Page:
Browse Offline, Buy Online? : Exploring how showrooming is affected by customer experience in the clothing industry

University essay from Jönköping University/IHH, Företagsekonomi; Jönköping University/IHH, Företagsekonomi; Jönköping University/IHH, Företagsekonomi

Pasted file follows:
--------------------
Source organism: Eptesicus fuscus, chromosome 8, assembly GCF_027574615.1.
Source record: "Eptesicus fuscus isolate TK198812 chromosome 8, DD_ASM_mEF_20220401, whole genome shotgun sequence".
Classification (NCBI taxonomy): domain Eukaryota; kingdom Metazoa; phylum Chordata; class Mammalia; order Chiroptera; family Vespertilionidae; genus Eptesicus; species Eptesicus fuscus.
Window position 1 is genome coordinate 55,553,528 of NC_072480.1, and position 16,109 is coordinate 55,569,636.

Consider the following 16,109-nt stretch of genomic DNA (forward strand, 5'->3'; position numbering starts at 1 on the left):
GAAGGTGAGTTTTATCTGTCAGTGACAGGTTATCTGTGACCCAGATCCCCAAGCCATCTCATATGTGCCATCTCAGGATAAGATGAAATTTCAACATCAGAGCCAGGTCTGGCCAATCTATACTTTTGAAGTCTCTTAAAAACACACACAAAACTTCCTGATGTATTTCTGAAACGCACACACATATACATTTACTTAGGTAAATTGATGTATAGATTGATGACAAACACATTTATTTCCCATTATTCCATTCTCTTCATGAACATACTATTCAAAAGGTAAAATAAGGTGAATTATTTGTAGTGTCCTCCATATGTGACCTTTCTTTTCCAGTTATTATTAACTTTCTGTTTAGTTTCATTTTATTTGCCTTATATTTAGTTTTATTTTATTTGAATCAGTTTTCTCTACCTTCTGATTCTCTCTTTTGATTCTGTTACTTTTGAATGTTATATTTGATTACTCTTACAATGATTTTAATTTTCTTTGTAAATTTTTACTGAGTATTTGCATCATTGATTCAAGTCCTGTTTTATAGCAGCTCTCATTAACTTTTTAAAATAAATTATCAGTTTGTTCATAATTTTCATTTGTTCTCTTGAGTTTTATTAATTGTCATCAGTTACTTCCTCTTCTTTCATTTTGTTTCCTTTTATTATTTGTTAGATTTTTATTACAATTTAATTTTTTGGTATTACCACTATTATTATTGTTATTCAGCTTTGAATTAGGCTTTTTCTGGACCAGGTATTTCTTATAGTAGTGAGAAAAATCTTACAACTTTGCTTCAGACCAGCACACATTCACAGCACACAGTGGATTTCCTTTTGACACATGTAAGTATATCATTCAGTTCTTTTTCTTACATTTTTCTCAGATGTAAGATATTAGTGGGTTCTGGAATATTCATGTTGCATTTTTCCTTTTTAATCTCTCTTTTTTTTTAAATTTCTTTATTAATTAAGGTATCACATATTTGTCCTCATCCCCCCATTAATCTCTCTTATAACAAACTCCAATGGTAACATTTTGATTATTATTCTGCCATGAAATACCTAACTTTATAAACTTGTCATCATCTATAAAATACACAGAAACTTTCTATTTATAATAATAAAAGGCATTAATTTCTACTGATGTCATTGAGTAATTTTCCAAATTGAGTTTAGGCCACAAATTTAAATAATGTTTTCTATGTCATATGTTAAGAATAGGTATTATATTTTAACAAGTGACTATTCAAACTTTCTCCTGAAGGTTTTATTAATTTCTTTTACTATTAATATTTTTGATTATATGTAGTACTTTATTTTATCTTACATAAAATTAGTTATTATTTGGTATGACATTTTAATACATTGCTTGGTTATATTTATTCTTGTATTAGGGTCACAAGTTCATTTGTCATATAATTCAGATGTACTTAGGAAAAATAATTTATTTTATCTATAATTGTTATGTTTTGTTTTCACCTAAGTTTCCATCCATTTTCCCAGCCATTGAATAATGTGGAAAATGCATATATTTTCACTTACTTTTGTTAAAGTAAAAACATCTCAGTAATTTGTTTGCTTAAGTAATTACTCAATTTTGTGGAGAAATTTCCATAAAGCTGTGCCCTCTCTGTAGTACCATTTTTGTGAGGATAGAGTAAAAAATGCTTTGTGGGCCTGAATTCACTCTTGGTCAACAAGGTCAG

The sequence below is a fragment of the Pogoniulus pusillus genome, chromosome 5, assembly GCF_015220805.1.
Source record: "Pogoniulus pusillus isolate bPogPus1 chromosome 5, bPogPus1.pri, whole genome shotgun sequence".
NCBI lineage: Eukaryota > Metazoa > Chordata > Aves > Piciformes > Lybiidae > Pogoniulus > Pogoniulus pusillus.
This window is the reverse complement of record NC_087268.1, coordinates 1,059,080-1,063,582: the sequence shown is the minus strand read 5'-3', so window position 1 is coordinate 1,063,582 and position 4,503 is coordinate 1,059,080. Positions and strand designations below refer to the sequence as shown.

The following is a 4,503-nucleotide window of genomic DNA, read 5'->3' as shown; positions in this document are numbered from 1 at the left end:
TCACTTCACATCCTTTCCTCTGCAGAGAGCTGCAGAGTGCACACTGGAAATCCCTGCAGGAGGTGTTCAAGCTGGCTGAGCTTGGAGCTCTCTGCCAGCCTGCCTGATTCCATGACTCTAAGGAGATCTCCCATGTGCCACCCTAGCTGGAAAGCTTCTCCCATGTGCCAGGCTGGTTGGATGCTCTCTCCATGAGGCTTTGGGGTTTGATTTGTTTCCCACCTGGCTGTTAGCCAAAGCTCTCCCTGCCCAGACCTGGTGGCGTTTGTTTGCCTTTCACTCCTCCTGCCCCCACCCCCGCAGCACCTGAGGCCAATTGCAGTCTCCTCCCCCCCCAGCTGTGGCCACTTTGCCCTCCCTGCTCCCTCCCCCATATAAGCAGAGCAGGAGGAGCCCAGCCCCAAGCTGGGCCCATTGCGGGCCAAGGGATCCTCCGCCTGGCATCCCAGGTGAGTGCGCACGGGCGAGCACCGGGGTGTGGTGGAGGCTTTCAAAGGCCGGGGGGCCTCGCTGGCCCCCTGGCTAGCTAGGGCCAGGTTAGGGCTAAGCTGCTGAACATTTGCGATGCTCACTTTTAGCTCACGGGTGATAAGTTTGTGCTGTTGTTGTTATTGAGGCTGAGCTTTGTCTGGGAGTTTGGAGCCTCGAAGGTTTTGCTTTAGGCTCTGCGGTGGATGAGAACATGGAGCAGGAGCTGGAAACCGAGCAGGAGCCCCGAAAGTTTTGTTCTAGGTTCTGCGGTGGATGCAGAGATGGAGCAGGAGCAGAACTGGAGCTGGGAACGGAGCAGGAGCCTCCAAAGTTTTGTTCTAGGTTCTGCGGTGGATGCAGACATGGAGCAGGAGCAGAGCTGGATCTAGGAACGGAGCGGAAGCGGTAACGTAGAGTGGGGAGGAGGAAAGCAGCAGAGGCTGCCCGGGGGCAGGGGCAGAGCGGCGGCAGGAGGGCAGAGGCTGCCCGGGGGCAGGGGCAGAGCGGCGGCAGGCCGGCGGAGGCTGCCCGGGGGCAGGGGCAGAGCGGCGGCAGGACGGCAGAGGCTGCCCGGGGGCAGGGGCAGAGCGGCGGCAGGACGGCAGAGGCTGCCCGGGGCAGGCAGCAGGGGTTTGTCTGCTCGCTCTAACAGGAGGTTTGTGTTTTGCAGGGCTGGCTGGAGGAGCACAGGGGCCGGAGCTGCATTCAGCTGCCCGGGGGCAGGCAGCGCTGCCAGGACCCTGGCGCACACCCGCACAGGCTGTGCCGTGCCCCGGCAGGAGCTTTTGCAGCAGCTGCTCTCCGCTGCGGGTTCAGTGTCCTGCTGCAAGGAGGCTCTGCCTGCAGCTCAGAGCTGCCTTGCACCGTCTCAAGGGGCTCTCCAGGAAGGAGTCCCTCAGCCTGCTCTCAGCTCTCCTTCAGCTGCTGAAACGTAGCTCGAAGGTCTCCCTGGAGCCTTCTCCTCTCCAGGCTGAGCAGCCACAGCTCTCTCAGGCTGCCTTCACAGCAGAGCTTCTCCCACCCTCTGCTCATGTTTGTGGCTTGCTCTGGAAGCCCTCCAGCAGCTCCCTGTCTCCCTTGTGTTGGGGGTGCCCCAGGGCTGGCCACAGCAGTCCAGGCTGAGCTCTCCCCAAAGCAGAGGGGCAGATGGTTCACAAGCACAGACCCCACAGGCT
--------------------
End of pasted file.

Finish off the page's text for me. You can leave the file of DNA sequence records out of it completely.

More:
Abstract: Background: In the last 20 years, the retail industry has experienced a drastic transformation and the rise of e-commerce has resulted in a change in the retail business models. Thus, there has been a shift from the traditional single-channel format to a multi-channel format. A critical challenge that retailers face with the multichannel format is the concept of showrooming, where consumers visit the brick-and-mortar retailer to explore the assortment and thus utilise the services offered, but finally purchases the product online.     Problem: Brick-and-mortar retailers often consider showrooming as a threat regarding the act of free-riding which might lead to a loss of potential customers. However, opinions on how to conquer this undesirable behaviour vary. Previous research shares the underlying assumption that price is the critical driver for the consumers’ decision to perform showrooming. Although, there is no clear consensus on how to hinder this behaviour.   Purpose: The purpose of this study is to make sense of how customers’ in-store experiences affect showrooming in the clothing and footwear industry. The findings of this study are expected to contribute to beneficial theoretical retail knowledge as it investigates the underexplored research phenomenon of showrooming in a broad customer in-store experience context.   Method: To perform this research, a qualitative research design was applied and 15 semi-structured interviews with self-proclaimed showroomers were conducted.         Results: The findings declare that for a positive in-store experience to occur, it must be permeated by trust. When trust is achieved, the second critical factor of in-store experience in the context of showrooming concerns the availability. If these two factors of in-store experience are successfully managed, the desire to engage in showrooming decreases. These findings are visually demonstrated in a developed framework on page 49.

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